Central Banker ProCyclical Craziness

Central banks are engaged in procyclical behavior, which makes absolutely no rational sense. After this behavior is discussed, the Basel 3 solutions are discussed at the end of this article. Maybe an exposed  Fed could even be redeemed. Procyclical behavior is really bad, and must be changed.

Market Monetarist Lars Christensen  said this about central bank behavior, and this pretty much defines what that behavior is:

Concluding, central banks during booms tend to take on more risk – they overweight risky assets – while they during busts tend to reduce risk – underweight risky assets. Hence, central banks consistently act in a procyclical fashion.

This is of course is not only bad in terms of ensuring the highest and most stable return at the lowest possible risk, but it also adds to the swings in the economy as the central bank will add liquidity to the financial system during booms and redraw liquidity during crashes.

So, it is not a stretch when I write that the Fed is responsible for the housing bubble and crash. That is consistent with central bank procyclical thinking. Bubble/bust exaggeration is built into the system. Banks are like the guy who buys high and sells low, or you could say banks are like momentum players. Neither of those results healthy economics, in healthy price discovery. If the American people had an understanding of this central bank process, they would probably call for the overthrow of the fed.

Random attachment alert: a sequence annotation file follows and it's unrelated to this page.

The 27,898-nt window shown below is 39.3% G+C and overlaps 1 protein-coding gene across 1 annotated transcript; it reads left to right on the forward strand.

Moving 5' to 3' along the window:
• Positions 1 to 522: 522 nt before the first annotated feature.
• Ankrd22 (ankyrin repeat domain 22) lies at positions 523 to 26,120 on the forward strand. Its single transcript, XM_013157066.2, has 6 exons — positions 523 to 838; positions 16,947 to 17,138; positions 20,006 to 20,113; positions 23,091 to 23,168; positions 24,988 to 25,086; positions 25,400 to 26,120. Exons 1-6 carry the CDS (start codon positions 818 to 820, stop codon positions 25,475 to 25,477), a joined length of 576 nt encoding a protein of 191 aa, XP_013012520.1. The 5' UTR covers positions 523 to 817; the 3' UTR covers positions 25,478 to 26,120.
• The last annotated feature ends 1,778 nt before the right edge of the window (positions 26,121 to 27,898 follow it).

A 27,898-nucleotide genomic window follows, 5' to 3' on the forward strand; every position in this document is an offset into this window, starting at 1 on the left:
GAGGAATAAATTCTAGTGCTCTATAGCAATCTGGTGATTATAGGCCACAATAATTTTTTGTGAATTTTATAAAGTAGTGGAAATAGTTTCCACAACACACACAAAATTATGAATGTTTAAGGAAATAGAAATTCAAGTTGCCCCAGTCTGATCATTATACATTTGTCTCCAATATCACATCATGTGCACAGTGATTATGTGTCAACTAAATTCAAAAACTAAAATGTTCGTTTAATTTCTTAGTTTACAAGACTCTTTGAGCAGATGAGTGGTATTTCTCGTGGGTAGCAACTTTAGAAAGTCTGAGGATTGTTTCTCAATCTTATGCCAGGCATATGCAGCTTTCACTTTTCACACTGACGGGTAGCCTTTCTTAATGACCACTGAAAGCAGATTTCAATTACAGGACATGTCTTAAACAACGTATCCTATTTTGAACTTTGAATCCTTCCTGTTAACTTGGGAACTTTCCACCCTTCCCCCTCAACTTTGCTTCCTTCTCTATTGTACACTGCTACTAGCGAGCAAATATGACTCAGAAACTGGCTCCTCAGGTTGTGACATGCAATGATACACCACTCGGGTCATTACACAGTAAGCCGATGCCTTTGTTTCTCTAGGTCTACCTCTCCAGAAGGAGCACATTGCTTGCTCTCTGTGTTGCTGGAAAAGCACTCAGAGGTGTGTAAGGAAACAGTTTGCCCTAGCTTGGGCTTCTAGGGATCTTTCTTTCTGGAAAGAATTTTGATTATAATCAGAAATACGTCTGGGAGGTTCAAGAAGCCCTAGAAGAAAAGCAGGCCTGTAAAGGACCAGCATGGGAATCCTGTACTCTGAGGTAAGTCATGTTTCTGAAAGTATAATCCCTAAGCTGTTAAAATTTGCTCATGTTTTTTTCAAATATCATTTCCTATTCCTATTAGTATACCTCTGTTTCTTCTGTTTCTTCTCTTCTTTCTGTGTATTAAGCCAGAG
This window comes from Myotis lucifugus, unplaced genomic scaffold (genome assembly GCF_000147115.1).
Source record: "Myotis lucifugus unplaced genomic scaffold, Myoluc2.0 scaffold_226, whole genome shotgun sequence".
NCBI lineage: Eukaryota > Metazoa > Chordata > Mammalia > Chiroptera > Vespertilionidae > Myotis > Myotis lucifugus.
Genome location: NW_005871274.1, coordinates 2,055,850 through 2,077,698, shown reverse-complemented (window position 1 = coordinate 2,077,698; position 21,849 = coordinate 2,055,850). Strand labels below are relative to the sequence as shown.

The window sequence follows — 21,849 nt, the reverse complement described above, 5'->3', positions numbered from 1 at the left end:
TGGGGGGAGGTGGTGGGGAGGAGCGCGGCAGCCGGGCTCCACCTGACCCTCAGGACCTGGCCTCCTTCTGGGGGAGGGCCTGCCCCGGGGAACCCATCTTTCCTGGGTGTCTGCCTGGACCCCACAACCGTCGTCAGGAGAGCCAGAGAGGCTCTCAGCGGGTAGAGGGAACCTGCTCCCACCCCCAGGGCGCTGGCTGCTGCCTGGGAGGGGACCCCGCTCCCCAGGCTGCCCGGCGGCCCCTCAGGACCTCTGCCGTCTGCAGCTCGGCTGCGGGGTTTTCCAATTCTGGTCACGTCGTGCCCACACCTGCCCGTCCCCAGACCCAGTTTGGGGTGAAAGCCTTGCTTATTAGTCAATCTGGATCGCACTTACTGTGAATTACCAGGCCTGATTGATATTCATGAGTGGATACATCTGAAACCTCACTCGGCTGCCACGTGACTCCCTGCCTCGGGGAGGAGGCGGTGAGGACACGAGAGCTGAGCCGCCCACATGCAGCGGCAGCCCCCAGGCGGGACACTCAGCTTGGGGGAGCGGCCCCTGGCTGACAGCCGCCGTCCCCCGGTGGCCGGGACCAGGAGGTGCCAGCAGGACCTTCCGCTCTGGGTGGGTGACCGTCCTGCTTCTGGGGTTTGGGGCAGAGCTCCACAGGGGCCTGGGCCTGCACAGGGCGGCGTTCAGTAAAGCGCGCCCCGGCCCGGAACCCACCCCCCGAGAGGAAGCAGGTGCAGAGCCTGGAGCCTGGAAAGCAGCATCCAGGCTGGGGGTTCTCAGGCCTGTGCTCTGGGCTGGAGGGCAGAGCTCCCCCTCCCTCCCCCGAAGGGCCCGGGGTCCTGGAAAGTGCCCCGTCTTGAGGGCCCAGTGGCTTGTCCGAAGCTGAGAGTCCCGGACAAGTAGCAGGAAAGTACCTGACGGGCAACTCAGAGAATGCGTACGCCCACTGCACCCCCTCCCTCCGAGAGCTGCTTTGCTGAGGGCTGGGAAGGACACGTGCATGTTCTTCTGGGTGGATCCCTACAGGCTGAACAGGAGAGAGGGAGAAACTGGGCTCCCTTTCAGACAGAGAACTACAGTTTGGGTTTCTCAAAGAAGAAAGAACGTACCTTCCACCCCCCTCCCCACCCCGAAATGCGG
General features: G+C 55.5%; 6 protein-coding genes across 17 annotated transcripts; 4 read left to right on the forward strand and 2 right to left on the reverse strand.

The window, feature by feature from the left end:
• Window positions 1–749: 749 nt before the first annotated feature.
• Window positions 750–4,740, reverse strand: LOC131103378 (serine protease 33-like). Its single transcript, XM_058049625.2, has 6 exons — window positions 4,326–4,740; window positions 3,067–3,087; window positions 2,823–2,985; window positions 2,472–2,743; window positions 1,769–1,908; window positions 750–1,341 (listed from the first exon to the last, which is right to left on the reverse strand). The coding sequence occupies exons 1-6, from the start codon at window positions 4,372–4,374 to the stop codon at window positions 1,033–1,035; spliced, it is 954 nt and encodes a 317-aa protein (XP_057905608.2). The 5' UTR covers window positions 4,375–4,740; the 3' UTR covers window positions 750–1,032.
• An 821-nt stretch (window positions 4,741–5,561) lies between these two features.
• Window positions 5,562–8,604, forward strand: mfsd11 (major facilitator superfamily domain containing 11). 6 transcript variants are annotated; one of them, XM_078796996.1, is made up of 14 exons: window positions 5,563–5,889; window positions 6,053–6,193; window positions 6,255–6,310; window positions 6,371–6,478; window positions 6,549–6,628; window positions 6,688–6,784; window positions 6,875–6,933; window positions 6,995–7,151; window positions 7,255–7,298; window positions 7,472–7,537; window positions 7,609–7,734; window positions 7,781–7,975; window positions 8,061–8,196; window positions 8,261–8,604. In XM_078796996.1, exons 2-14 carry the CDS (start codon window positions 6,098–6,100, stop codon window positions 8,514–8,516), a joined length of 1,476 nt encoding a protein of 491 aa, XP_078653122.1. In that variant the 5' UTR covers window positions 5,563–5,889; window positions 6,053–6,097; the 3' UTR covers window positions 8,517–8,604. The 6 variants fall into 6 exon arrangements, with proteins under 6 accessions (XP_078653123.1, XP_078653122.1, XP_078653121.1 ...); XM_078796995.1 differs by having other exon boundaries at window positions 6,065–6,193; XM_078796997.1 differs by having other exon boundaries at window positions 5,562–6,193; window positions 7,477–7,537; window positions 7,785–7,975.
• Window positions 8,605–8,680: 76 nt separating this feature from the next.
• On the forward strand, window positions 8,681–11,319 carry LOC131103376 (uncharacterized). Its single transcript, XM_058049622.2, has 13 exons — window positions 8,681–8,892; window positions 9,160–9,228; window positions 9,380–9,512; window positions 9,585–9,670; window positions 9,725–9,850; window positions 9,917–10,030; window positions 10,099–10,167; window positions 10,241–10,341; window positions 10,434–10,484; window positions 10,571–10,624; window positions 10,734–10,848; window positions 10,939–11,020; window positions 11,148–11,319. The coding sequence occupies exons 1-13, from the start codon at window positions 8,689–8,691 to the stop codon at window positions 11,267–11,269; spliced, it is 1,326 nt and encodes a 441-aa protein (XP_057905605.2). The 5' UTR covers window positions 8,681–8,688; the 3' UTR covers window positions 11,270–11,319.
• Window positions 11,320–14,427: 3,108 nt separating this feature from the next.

I have argued about the actions of the Fed creating the housing bubble and then crashing the economy both here and here.

Moving on, we can see that even Wikipedia gives the same definition of procyclical behavior. 

Procyclical has a different meaning in the context of economic policy. In this context, it refers to any aspect of economic policy that could magnify economic or financial fluctuations. Of course, since effects of particular policies are often uncertain or disputed, a policy will be often procyclical, counter cyclical or acyclical according to the view of the one judging it.

Thus the financial regulations of the Basel II Accord have been criticized for their possible procyclicality. The accord requires banks to increase their capital ratios when they face greater risks. Unfortunately, this may require them to lend less during a recession or a credit crunch, which could aggravate the downturn.[5]

Indeed, countercyclical behavior makes a lot more sense. This Wikipedia definition in the same article comes close to capturing the definition but monetarists have a slightly different application that I will share after the quote:

 Keynesian economics advocates the use of automatic and discretionary countercyclical policies to lessen the impact of the business cycle. One example of an automatically countercyclical fiscal policy is progressive taxation. By taxing a larger proportion of income when the economy expands, a progressive tax tends to decrease demand when the economy is booming, thus reining in the boom. 

Since Keynesian Economics does not always work, many economists have turned to monetarism in the belief that monetary policy can work, and even give fiscal benefits. I wrote a couple of articles about some new thinking about this view here and here.